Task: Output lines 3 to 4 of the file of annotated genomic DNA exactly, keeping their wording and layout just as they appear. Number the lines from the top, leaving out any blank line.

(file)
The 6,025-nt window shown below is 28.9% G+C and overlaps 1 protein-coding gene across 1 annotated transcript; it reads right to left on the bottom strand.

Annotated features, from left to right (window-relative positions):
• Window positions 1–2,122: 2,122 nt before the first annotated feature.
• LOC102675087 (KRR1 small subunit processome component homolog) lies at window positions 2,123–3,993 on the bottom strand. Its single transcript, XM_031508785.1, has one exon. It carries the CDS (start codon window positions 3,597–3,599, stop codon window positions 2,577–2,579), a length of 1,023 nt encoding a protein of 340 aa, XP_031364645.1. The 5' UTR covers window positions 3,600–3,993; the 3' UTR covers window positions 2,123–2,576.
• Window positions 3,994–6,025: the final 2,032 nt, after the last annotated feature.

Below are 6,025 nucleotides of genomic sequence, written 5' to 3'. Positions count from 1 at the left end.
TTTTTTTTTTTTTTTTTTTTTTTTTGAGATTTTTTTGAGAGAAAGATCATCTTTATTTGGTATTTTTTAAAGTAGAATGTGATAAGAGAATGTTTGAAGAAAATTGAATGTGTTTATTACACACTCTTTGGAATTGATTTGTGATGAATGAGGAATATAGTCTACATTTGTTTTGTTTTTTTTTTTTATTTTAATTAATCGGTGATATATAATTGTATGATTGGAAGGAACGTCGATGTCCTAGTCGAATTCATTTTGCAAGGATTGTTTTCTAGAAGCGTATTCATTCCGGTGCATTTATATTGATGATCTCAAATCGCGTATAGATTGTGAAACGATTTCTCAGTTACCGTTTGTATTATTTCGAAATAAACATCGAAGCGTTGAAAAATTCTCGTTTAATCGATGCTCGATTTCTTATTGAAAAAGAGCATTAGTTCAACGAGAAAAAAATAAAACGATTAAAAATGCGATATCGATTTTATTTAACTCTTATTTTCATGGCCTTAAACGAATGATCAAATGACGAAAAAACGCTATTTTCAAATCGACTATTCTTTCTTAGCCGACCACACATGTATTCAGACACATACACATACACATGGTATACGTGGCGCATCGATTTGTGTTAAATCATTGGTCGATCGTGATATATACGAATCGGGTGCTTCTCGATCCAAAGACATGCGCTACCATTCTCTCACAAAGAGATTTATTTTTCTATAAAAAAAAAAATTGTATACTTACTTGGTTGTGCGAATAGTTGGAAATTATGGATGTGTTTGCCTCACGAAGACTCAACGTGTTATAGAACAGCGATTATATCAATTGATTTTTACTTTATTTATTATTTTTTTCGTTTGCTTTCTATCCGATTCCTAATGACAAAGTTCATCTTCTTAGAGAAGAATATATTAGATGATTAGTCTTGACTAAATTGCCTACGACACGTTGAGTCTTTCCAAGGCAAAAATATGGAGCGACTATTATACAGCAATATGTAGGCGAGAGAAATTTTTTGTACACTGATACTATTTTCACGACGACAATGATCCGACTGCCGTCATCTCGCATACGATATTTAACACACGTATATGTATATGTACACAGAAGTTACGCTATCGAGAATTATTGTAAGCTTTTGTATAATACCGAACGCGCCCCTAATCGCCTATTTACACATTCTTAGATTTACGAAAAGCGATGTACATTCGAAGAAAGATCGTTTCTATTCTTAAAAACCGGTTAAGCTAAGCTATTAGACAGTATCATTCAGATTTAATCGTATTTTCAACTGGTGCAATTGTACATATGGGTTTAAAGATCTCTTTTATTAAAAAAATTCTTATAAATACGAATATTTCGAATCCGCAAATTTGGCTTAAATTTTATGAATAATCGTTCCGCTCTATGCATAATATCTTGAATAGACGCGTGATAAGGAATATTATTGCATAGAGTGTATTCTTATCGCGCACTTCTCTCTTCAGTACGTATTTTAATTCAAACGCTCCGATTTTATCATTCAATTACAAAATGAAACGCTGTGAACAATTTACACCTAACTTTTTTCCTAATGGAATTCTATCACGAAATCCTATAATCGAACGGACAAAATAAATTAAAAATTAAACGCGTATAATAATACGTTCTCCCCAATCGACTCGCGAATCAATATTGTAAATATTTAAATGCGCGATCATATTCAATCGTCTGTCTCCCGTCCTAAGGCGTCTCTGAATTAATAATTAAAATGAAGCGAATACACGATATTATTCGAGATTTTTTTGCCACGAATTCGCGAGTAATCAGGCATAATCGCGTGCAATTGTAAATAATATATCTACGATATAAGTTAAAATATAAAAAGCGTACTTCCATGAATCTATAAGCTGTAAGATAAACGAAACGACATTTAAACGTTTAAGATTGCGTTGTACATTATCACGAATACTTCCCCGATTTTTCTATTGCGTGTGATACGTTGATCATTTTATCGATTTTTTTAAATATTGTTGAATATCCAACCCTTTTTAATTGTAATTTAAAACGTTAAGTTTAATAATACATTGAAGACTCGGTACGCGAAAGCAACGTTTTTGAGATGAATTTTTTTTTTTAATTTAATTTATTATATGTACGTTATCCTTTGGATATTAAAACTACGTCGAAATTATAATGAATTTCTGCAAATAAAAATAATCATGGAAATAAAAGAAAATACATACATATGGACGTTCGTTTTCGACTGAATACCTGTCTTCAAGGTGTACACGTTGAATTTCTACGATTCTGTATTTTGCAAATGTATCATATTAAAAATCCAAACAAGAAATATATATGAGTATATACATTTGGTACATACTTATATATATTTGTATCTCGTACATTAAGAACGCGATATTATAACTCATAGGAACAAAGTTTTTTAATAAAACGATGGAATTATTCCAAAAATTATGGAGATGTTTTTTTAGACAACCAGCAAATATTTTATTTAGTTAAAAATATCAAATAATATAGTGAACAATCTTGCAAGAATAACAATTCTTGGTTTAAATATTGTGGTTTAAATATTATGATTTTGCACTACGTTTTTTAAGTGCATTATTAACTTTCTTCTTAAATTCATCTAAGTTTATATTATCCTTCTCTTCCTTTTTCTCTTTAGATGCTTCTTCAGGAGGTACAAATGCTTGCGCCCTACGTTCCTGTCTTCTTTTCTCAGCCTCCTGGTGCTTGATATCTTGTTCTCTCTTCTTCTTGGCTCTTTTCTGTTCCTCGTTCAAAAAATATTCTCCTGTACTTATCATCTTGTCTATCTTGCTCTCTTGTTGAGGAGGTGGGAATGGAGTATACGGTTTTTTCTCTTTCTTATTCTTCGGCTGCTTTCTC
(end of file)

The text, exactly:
• Window positions 1–2,122: 2,122 nt before the first annotated feature.
• LOC102675087 (KRR1 small subunit processome component homolog) lies at window positions 2,123–3,993 on the bottom strand. Its single transcript, XM_031508785.1, has one exon. It carries the CDS (start codon window positions 3,597–3,599, stop codon window positions 2,577–2,579), a length of 1,023 nt encoding a protein of 340 aa, XP_031364645.1. The 5' UTR covers window positions 3,600–3,993; the 3' UTR covers window positions 2,123–2,576.